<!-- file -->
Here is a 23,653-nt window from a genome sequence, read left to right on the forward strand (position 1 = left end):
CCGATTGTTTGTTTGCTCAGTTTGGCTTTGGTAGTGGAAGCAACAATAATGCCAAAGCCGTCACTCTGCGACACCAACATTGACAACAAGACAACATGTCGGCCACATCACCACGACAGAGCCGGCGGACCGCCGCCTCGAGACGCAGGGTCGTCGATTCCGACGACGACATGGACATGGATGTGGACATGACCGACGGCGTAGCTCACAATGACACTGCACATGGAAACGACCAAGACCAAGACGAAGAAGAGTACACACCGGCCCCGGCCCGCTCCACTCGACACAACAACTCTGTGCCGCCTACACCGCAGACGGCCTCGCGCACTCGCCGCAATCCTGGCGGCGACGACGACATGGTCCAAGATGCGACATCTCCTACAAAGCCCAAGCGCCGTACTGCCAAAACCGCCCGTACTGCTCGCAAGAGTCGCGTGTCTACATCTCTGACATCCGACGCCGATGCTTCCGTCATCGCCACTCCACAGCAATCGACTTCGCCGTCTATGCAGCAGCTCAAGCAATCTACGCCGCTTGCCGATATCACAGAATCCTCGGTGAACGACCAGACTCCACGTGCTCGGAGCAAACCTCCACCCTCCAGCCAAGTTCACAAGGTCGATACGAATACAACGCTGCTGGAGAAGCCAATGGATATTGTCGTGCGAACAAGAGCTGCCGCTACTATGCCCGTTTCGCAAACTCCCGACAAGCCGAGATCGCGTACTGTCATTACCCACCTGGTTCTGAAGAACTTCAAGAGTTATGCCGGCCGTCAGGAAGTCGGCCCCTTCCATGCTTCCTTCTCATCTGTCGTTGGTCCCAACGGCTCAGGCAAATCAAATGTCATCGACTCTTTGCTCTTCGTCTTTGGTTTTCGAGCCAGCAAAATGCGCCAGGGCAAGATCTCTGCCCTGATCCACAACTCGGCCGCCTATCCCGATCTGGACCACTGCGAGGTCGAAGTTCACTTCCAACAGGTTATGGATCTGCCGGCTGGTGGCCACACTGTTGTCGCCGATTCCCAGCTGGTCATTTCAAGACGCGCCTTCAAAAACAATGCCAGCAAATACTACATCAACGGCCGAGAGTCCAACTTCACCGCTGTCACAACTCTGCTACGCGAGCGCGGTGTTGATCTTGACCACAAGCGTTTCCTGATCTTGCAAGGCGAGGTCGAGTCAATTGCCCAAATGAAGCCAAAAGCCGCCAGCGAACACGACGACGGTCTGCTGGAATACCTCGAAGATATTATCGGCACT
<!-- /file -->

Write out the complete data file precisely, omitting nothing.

Here is a 23,653-nt window from a genome sequence, read left to right on the forward strand (position 1 = left end):
CCGATTGTTTGTTTGCTCAGTTTGGCTTTGGTAGTGGAAGCAACAATAATGCCAAAGCCGTCACTCTGCGACACCAACATTGACAACAAGACAACATGTCGGCCACATCACCACGACAGAGCCGGCGGACCGCCGCCTCGAGACGCAGGGTCGTCGATTCCGACGACGACATGGACATGGATGTGGACATGACCGACGGCGTAGCTCACAATGACACTGCACATGGAAACGACCAAGACCAAGACGAAGAAGAGTACACACCGGCCCCGGCCCGCTCCACTCGACACAACAACTCTGTGCCGCCTACACCGCAGACGGCCTCGCGCACTCGCCGCAATCCTGGCGGCGACGACGACATGGTCCAAGATGCGACATCTCCTACAAAGCCCAAGCGCCGTACTGCCAAAACCGCCCGTACTGCTCGCAAGAGTCGCGTGTCTACATCTCTGACATCCGACGCCGATGCTTCCGTCATCGCCACTCCACAGCAATCGACTTCGCCGTCTATGCAGCAGCTCAAGCAATCTACGCCGCTTGCCGATATCACAGAATCCTCGGTGAACGACCAGACTCCACGTGCTCGGAGCAAACCTCCACCCTCCAGCCAAGTTCACAAGGTCGATACGAATACAACGCTGCTGGAGAAGCCAATGGATATTGTCGTGCGAACAAGAGCTGCCGCTACTATGCCCGTTTCGCAAACTCCCGACAAGCCGAGATCGCGTACTGTCATTACCCACCTGGTTCTGAAGAACTTCAAGAGTTATGCCGGCCGTCAGGAAGTCGGCCCCTTCCATGCTTCCTTCTCATCTGTCGTTGGTCCCAACGGCTCAGGCAAATCAAATGTCATCGACTCTTTGCTCTTCGTCTTTGGTTTTCGAGCCAGCAAAATGCGCCAGGGCAAGATCTCTGCCCTGATCCACAACTCGGCCGCCTATCCCGATCTGGACCACTGCGAGGTCGAAGTTCACTTCCAACAGGTTATGGATCTGCCGGCTGGTGGCCACACTGTTGTCGCCGATTCCCAGCTGGTCATTTCAAGACGCGCCTTCAAAAACAATGCCAGCAAATACTACATCAACGGCCGAGAGTCCAACTTCACCGCTGTCACAACTCTGCTACGCGAGCGCGGTGTTGATCTTGACCACAAGCGTTTCCTGATCTTGCAAGGCGAGGTCGAGTCAATTGCCCAAATGAAGCCAAAAGCCGCCAGCGAACACGACGACGGTCTGCTGGAATACCTCGAAGATATTATCGGCACT